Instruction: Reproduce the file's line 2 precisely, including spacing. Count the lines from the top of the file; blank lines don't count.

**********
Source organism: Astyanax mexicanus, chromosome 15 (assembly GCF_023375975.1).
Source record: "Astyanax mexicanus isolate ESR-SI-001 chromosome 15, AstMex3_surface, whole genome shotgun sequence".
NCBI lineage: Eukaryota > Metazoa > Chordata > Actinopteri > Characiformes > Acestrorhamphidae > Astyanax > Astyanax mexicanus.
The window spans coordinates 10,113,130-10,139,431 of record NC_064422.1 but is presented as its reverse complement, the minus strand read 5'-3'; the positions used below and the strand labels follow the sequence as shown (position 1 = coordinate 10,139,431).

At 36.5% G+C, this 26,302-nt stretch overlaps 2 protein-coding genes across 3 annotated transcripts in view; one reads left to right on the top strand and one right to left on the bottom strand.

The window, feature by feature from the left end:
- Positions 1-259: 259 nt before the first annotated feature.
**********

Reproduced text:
Source record: "Astyanax mexicanus isolate ESR-SI-001 chromosome 15, AstMex3_surface, whole genome shotgun sequence".